Saturday, December 27, 2008
I went into one of my pondering sprees yesterday, after watching one of the dumbest commercials in television history. Even if I was the fattest guy on earth with the equator for my waistline, I would refuse to get married to a girl who cant, to save her life, say anything beyond “Hi”…irrespective of whether she’s white, black, red, green or blue.
It’s weird how companies mint money out of prejudices. Infact, these fairness product ads tend to play on double prejudices: a) the girl just HAS to be fair and b) she always has to end up being an object of male affection in the end. Interestingly, the choice of careers for these practitioners of the “power of beauty” has seldom gone beyond modeling and aviation hospitality, barring that one ad where the girl becomes a cricket commentator and an object of male gaze.
At this point, I remember the “Lucky Girl” ad and thousands of others where the girl becomes a “winner” in life from the quintessential dark “loser”, only because she happens to be fair. I’m not fair, and neither is my mother. But then, nothing has really stopped us from becoming what we are.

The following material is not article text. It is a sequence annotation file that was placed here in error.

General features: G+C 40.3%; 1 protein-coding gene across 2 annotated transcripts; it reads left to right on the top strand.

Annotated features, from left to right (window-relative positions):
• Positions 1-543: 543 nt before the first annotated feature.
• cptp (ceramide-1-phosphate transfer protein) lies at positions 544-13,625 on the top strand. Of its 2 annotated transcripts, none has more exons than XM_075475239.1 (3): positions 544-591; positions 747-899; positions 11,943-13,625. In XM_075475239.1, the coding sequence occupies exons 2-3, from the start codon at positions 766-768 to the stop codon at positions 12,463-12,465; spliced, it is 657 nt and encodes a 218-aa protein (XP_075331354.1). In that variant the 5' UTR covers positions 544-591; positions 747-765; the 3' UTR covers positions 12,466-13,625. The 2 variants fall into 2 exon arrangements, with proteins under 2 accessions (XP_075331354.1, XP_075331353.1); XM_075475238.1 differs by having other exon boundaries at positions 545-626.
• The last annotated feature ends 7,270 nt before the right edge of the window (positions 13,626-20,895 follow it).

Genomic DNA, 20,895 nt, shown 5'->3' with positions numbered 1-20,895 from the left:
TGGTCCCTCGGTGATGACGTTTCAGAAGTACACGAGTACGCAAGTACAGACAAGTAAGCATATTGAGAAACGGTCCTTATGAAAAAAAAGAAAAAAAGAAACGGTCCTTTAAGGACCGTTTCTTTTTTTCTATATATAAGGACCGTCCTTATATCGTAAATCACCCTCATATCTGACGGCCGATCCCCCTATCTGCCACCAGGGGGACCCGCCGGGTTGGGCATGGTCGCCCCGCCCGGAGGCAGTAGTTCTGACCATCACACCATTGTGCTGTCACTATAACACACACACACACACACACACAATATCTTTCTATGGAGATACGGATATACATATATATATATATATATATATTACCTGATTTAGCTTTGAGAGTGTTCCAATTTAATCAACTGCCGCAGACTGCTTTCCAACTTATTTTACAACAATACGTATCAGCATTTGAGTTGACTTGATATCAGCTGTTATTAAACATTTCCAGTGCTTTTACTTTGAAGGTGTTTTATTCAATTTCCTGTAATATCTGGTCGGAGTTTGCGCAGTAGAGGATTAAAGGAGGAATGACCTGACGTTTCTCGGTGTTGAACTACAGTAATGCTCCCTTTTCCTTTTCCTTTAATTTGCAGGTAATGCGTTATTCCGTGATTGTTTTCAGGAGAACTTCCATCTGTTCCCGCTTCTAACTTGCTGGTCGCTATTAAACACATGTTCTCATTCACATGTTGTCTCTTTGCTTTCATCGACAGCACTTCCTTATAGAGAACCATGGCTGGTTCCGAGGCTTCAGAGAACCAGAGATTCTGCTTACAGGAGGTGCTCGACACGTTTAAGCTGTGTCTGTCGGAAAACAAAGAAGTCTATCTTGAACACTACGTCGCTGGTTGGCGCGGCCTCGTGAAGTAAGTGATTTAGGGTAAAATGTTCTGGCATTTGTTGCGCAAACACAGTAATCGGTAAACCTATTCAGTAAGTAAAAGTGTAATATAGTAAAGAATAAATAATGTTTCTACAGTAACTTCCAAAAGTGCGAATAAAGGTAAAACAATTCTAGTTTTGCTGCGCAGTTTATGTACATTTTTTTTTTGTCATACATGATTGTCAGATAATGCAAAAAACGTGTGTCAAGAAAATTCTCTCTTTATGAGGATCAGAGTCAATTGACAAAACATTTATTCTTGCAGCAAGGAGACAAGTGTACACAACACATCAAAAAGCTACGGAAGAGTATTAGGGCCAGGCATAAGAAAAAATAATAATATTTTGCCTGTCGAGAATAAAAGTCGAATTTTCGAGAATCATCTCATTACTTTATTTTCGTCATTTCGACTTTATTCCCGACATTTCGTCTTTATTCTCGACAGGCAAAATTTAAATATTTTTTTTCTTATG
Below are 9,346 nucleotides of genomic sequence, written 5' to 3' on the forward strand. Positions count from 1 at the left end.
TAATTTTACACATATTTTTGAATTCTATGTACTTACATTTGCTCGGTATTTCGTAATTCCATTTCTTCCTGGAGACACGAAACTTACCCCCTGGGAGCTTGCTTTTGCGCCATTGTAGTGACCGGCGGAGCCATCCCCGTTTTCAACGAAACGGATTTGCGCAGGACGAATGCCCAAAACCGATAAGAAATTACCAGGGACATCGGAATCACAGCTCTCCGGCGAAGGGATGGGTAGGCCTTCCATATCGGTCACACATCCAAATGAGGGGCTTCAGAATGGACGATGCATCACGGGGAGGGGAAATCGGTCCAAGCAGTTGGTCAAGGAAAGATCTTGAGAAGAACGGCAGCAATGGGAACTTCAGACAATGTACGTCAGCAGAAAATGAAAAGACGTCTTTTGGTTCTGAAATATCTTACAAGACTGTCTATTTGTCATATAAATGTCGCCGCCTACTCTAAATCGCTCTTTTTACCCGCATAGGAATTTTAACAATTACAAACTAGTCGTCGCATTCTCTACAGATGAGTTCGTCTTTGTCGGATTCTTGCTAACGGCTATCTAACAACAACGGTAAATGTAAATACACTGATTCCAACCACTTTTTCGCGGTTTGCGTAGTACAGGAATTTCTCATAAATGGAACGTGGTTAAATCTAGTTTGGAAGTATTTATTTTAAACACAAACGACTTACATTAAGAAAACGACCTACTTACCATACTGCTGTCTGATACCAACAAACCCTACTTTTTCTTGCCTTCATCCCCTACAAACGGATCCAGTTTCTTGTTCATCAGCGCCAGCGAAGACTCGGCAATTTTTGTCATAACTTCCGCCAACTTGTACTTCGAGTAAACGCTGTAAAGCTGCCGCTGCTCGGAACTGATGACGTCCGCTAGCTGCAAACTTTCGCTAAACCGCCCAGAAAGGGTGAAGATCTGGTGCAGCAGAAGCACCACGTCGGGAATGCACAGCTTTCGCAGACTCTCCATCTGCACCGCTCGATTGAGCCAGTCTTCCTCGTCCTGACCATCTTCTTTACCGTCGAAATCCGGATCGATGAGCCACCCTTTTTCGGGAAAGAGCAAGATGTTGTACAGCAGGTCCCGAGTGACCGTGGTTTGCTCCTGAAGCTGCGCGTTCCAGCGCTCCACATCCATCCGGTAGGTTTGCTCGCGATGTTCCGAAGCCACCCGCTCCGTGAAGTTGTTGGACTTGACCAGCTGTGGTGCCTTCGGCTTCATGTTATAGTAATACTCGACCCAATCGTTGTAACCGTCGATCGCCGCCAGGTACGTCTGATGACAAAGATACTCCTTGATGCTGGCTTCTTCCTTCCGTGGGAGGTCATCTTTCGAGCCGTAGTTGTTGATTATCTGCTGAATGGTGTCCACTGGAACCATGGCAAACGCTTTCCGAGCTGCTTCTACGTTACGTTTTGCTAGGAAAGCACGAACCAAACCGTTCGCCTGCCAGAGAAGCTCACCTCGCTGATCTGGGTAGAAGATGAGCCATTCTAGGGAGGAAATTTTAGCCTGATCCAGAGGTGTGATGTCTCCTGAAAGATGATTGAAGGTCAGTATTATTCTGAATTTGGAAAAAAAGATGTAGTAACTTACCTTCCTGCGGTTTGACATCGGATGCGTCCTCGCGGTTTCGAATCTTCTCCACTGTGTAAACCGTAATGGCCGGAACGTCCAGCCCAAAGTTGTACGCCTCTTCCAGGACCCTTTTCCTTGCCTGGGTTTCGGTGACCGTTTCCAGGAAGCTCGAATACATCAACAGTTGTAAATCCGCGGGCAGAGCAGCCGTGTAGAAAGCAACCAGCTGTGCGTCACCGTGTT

These ads tend to play to popular stereotypes-the hard fact, even today, is that people in the country still think a beautiful woman is meant to be fair, which is amazing in a country of brown skinned people. Loose terms like “dusky beauty” has only lead to the exoticisation and fetishisation of the dark woman and has contributed majorly in making her “the other”.
I never thought I’d say this, but I actually respect Aishwarya Rai (Bachchan, if you may) because she turned down an offer to become the Indian face of a global fairness cream giant. These little things are important because people in the country need to realize that a woman is more than just a colour.